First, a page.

Pasadena, CA (The Hollywood Times) 3/26/20 – British primatologist Jane Goodall (b. 3 April 1934) is known throughout the world for her groundbreaking research on chimpanzees in the Gombe Stream National Park in Tanzania. Goodall left school at age 18 and worked as a secretary and film production assistant before she gained passage to Africa.
Once in Africa, Goodall began to work with famed paleoanthropologist and archaeologist Louis Leakey. One of her best-known books about her work is IN THE SHADOW OF MAN (1971). She has published numerous other books and articles in the field.
In 1965 the University of Cambridge awarded Jane Goodall a Ph.D. in Ethology, a rare accomplishment for someone who had never received an A.B. In 1977 she founded the Jane Goodall Institute for Wildlife Research, Education and Conservation in California. The center later moved its headquarters to the Washington, DC area.
Goodall also created various other initiatives dedicated to the study of the environment. One of these was Jane Goodall’s Roots & Shoots, a youth service program founded in 1991.
Goodall continued to write and lecture about environmental and conservation issues into the early 21st century. She became a UN Messenger of Peace in 2002 and is still active at the age of 85.
The 50th anniversary of Earth Day will take place on Monday, April 22nd, 2020. National Geographic Channels will show an entire day of Earth Day programming across all three of its networks: National Geographic, National Geo WILD, and National Geographic MUNDO.The Earth Day takeover will culminate in two primetime specials, “Born Wild: Earth Day Live” and “Jane Goodall: The Hope.”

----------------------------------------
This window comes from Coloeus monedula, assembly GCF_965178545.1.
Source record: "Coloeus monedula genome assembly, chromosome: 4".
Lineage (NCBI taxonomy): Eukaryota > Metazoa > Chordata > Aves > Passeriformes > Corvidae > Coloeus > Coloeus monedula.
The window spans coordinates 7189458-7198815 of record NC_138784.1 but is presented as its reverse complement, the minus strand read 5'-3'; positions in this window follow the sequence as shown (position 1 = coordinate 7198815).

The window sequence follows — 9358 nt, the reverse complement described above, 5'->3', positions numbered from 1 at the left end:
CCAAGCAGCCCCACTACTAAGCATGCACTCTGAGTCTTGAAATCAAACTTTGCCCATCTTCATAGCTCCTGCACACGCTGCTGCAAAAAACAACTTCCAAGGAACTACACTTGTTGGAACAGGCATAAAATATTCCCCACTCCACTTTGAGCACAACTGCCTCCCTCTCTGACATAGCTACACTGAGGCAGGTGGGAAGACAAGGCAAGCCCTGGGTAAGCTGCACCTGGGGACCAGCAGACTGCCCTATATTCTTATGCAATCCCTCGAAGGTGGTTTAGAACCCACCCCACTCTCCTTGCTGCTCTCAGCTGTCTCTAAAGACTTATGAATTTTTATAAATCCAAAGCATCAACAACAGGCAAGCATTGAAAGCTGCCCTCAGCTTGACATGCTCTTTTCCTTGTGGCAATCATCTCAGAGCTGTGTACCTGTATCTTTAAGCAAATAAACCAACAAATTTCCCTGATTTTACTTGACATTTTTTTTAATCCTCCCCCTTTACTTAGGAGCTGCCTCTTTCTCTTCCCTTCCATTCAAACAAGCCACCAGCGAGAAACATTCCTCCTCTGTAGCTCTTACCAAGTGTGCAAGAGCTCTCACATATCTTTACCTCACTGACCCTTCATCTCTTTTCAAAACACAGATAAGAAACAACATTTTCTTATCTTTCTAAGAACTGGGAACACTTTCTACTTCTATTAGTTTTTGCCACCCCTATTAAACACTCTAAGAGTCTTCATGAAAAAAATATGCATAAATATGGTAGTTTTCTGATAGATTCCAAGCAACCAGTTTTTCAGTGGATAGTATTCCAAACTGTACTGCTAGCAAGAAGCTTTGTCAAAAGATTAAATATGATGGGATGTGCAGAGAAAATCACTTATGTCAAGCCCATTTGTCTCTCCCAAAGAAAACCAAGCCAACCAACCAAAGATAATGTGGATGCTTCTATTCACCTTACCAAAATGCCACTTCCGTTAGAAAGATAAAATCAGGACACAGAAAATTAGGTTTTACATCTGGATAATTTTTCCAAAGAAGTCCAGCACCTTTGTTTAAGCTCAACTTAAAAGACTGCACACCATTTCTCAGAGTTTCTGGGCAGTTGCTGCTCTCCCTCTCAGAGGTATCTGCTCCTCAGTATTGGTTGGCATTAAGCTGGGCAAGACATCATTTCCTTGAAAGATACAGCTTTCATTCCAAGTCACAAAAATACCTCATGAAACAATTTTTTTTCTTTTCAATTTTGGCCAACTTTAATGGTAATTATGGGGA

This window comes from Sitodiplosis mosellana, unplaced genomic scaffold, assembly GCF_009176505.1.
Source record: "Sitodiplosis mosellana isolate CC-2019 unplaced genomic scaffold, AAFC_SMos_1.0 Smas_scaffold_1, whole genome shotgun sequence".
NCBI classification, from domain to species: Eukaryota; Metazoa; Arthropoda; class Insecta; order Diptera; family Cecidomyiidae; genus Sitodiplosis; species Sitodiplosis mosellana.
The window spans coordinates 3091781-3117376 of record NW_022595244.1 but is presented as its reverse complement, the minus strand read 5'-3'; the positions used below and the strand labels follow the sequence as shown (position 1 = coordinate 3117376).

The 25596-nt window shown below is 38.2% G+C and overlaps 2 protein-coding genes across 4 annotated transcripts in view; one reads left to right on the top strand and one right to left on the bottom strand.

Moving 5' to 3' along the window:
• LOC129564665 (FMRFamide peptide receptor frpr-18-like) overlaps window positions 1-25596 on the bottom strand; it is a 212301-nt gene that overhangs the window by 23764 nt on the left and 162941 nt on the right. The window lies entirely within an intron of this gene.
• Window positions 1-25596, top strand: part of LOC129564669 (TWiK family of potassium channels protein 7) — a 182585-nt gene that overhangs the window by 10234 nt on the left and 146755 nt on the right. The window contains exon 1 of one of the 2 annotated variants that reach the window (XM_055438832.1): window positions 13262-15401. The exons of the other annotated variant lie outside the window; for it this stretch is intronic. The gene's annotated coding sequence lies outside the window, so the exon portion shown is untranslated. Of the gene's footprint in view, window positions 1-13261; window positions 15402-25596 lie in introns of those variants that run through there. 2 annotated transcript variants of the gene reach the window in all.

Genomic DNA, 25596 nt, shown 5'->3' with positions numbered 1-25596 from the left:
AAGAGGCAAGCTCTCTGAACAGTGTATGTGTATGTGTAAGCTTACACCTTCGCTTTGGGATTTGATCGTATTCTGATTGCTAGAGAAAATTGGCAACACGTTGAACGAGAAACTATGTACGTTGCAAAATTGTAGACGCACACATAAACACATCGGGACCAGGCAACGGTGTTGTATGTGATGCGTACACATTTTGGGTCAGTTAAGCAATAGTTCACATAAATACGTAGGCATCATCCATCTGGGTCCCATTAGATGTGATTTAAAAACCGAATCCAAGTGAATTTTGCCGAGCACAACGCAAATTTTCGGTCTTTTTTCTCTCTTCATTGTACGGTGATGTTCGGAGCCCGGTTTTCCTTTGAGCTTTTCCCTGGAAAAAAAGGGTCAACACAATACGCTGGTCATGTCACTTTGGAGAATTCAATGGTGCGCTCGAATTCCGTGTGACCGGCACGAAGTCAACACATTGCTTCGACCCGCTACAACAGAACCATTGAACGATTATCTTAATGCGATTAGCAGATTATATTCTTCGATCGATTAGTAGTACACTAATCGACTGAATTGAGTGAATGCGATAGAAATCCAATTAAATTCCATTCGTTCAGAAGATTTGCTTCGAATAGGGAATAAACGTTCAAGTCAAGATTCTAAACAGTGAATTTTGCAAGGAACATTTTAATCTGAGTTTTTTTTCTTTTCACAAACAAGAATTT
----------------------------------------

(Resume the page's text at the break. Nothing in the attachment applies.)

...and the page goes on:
“‘Jane Goodall: The Hope’ highlights the ways in which one truly remarkable woman became a worldwide icon in animal welfare and conservation, and how she continues to inspire the next generation of change-makers,” said Courteney Monroe, President of National Geographic Global Television Networks, at the Winter 2020 TCA Press Tours taking place on Friday, January 17th at the Langham Huntington Hotel in Pasadena. Present along with Monroe on the National Geographic Channels panel were Beverly and Dereck Joubert, Brian Skerry, and Dr. Rae Wynn-Grant from National Geographic as well as Matt Gutman from ABC.
Dr. Wynn-Grant has worked with chimpanzees and mountain gorillas in the Congo. She used to watch Dr. Goodall on TV and wish she could go to Africa, too! “The power of television is one reason we are all here,” said Wynn-Grant.
“Earth Day began 50 years ago with a great burst of optimism,” said an audience member. “The earth was great. We were going to make it even better, and so on and so forth. Now, 50 years later, there’s a different feeling. It’s like the earth is in big trouble. We have to do something. So it just seems like a whole different tone.”
“I think you’re right,” Brian Skerry replied. “Certainly, decades ago we didn’t know what we know today. . . .But I often like to think that we’re living at this pivotal moment in history where maybe for the very first time we actually understand both the problems and the solutions.”
“We are visual creatures, and we respond emotionally to powerful stories and images,” continued Brian Skerry. “And so we’re going to let all of these stories that these people have been telling so well for so many years breathe, and hopefully capture people’s hearts and minds and show them viscerally why they should care [about the Earth],” concluded Matt Gutman.
You heard it here! Be sure to tune in to the National Geographic Channel on Earth Day for more exciting info on Jane Goodall and the environment.
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